The FDA cracked down on San Diego's LuSys Laboratories for selling an unapproved diagnostic for Ebola. It announced that the company recalled all 2,000+ units of its Ebola Virus One Step Test Kits in March and destroyed any remaining kits. It deemed the recall Class I, meaning exposure to the violative "product will cause serious adverse health consequences or death."
FDA staff reviewers have raised serious concerns about the safety of AstraZeneca's Onglyza ahead of an advisory committee review Tuesday, which could result in a recommendation of a label change for Onglyza as well as other drugs in the DPP4 inhibitor class.
A stink was raised a few years back when the FDA asked for a safety study of colchicine, an inexpensive drug that had been prescribed for decades for gout, then granted exclusive approval to one company who stepped up. As soon as the approval was in place, the price of the drug went up from pennies per pill to $5 and patients and doctors screamed foul. Now some researchers have looked into the unintended consequences of that action and found the agency made things worse for patients with the painful condition, with no benefit.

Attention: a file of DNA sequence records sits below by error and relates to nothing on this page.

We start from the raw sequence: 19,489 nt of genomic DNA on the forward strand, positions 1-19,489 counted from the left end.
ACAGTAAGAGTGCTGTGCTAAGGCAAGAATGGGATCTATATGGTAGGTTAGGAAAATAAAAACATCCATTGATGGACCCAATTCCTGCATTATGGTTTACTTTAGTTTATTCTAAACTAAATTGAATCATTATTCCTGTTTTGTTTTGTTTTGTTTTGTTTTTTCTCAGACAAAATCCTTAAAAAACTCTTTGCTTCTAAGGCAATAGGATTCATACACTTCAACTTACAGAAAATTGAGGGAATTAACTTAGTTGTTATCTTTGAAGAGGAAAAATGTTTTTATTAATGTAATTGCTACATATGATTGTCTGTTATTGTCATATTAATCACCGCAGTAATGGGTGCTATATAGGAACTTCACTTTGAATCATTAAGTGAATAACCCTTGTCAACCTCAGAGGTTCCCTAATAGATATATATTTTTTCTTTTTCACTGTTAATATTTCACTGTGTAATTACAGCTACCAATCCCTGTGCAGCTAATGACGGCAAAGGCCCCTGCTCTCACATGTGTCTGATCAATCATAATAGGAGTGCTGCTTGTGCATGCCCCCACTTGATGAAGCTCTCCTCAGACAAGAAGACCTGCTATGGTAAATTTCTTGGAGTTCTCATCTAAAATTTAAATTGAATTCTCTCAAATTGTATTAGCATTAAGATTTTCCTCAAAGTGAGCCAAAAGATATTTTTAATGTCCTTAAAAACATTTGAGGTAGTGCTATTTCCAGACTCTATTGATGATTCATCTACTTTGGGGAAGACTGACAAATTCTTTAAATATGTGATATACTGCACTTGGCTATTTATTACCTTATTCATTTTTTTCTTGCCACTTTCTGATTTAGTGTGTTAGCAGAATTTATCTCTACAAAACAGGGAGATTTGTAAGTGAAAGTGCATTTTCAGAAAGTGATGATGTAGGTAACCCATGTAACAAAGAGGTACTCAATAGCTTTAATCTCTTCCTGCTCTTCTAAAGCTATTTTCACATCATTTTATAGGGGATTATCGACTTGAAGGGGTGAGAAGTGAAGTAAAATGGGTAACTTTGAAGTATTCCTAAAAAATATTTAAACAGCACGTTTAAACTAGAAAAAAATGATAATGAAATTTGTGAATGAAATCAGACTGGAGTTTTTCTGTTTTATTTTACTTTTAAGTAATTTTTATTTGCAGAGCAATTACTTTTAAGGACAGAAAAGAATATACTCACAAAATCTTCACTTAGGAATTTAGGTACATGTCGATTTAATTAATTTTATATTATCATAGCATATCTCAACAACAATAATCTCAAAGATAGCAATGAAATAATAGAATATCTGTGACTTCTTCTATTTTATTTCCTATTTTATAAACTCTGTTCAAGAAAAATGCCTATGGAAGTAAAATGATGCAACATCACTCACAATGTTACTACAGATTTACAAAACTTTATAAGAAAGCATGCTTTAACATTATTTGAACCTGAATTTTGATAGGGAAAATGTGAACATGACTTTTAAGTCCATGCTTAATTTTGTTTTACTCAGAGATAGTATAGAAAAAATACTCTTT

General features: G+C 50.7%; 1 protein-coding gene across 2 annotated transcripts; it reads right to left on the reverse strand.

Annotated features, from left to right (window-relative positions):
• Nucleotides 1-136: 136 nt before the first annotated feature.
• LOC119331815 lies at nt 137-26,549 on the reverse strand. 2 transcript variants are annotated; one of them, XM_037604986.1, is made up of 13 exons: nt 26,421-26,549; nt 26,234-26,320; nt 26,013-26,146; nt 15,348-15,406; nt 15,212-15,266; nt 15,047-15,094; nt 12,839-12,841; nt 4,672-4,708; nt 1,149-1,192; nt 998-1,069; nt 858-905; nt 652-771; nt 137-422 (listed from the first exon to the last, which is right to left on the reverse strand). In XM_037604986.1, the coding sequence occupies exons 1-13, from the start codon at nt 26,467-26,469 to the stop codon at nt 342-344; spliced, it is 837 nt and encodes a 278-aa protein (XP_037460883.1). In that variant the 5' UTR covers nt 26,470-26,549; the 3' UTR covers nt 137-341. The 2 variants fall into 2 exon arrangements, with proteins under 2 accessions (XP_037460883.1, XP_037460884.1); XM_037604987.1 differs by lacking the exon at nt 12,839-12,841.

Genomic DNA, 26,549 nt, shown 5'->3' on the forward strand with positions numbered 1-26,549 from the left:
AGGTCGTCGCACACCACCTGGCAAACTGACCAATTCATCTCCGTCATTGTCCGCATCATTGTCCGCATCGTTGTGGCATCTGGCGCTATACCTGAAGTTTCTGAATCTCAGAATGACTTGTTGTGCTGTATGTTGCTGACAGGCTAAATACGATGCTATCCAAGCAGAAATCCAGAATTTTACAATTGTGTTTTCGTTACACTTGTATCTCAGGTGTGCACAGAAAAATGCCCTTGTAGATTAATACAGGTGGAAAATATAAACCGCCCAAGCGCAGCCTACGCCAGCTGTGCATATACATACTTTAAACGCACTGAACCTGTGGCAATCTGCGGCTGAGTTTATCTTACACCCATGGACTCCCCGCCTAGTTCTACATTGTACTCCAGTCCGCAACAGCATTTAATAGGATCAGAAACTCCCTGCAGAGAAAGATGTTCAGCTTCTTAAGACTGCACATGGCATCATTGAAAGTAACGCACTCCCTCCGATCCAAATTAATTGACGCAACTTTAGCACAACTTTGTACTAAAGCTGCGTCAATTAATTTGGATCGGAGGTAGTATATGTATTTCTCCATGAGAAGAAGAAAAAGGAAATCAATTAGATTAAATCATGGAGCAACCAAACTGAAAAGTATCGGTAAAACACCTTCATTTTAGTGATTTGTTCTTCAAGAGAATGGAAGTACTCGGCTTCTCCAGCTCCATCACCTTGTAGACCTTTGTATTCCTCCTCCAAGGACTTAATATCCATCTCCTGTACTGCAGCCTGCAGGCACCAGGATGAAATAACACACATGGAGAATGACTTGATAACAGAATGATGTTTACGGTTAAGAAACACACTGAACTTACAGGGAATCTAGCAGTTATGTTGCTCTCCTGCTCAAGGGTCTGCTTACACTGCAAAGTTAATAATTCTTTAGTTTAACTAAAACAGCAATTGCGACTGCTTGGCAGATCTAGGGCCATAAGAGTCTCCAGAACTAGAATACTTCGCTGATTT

The FDA raised some alarming concerns tied to AstraZeneca's Onglyza ahead of a committee meeting to discuss the safety of so-called DPP-4 inhibitors, sounding a worrying note for a blockbuster class of drugs.
India's Aurobindo Pharma has settled a U.S.-based lawsuit related to its acquisition of vitamin and health product maker Natrol from Plethico Pharmaceuticals in exchange for cash payments and a transfer of assets from the previous owner.
Shire picked up the FDA's promise of a fast review for its new dry eye drug, a treatment the company believes can eventually bring in more than $1 billion a year.
Almost a year after its proposal, the FDA finalized plans for an accelerated review program for critical medical devices and said it will begin accepting applications to participate in the new pathway on April 15.
French biotech DBV Technologies picked up the FDA's coveted breakthrough-therapy designation for its in-development peanut allergy patch, promising a speedy review as it works toward Phase III.
The International Medical Device Regulators Forum, known as IMDRF, weighed in on the upcoming generation of computerized medical devices and mobile apps.
FDA experts will grill a couple of diabetes meds next Tuesday, and the outcome of that debate could put a damper on sales. The drugs: AstraZeneca's Onglyza and Takeda's Nesina, both DPP-4 blood sugar-fighters. The questions: Do they really increase the risk of heart failure? And if so, what's to be done about it?